Sep 26, 2022
Reuters on Sept. 23 retracted an article originally published on Sept. 8 that made highly misleading claims about the greenhouse gas (GHG) impacts of U.S. ethanol plants. Reuters said it withdrew the article “because of its flawed interpretation of data on ethanol-plant pollution and fuel-production capacity,” which “led to inaccurate estimates of carbon emissions for individual ethanol plants named in the story.”
The Sept. 8 article, in part, cited the widely discredited study by Tyler Lark and others that was published in February 2022. Lark’s research has been specifically criticized by researchers at the U.S. Department of Energy’s Argonne National Laboratory, Perdue University, and the University of Illinois for using questionable assumptions, double counting emissions, and using outdated and inaccurate projections. The Sept. 8 article also mischaracterized the “grandfathering provisions” implemented by the U.S. EPA when the Renewable Fuel Standard was expanded under the Energy Independence and Security Act of 2007 and misrepresented the greenhouse gas (GHG) impacts of several ethanol plants, including those owned by ADM, Green Triangle Energy, Central Indiana Ethanol, Green Plains Inc., and Marquis Energy.
The Renewable Fuels Association and Growth Energy are among the organizations to originally speak out against the inaccurate Reuters report.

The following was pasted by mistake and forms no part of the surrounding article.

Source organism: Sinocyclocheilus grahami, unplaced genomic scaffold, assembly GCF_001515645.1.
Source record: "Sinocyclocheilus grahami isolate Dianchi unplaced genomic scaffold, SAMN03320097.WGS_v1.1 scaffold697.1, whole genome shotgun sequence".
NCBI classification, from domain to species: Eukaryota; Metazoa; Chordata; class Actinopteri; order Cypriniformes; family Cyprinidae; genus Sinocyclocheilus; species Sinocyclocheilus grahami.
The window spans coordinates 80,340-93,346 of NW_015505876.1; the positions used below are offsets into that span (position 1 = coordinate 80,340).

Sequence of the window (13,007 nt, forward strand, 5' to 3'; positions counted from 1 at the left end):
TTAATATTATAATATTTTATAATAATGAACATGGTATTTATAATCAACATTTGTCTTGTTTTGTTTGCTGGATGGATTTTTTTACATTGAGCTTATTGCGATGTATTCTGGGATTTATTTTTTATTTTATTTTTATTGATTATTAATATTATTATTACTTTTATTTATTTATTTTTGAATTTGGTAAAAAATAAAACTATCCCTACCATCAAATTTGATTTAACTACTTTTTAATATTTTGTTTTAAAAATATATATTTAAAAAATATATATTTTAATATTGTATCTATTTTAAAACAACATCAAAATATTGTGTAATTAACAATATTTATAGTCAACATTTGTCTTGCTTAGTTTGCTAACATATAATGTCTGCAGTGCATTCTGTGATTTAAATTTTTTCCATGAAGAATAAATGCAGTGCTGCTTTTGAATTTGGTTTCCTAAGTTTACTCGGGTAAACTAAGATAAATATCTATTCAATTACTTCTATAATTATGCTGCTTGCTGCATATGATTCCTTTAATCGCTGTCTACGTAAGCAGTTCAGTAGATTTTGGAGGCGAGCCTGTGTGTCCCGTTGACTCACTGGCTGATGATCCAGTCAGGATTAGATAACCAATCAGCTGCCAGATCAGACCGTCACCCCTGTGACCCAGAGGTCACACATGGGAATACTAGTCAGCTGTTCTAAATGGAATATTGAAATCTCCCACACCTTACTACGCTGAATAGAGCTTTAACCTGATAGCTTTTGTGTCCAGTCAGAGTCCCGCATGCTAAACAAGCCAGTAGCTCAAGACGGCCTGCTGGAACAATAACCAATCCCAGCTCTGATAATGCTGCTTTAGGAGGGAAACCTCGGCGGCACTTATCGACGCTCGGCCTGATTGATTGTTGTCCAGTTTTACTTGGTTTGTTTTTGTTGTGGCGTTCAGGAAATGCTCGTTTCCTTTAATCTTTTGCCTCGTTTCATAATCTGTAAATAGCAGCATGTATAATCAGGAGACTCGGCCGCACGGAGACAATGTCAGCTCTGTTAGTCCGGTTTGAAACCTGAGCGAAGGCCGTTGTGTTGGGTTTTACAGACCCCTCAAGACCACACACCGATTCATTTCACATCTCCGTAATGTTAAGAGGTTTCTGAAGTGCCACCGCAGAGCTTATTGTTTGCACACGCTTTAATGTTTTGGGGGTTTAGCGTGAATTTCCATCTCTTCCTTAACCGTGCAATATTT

“The original story relied on an incorrect assumption that an ethanol facility’s actual production always matches its nameplate capacity,” said Geoff Cooper, president and CEO of the RFA. “In reality, this is rarely the case, and a facility’s actual output often exceeds nameplate capacity. The story also overlooked the fact that many ethanol facilities make more than fuel ethanol. Many facilities make alcohol for beverages, sanitizers, disinfectants, and other products that have no role in the RFS program. Together, these errors led to faulty calculations of GHG emissions attributable to fuel ethanol production. We greatly appreciate Reuters’ willingness to engage in further discussion and take another look at the facts and data. The organization deserves credit for its efforts to get this story right.
“Countering this particular article was important to us because the reporter initially got so much wrong, and we knew the main conclusion or talking point—as far-fetched it was—would be used as just another a stick with which to beat the industry,” Cooper continued. “We always strive to be available and willing to discuss often-complex ethanol policy, regulatory, and technical issues with members of the news media.”
“Early on Growth Energy learned of this story taking shape and immediately reached out to dispute her argument and outline the well-established flaws of the data assumptions being made,” said Growth Energy in a statement. “More importantly, we worked with our member companies represented in the Reuters piece to effectively and efficiently correct the record, which resulted a complete retraction of the story.”
Read the original story here.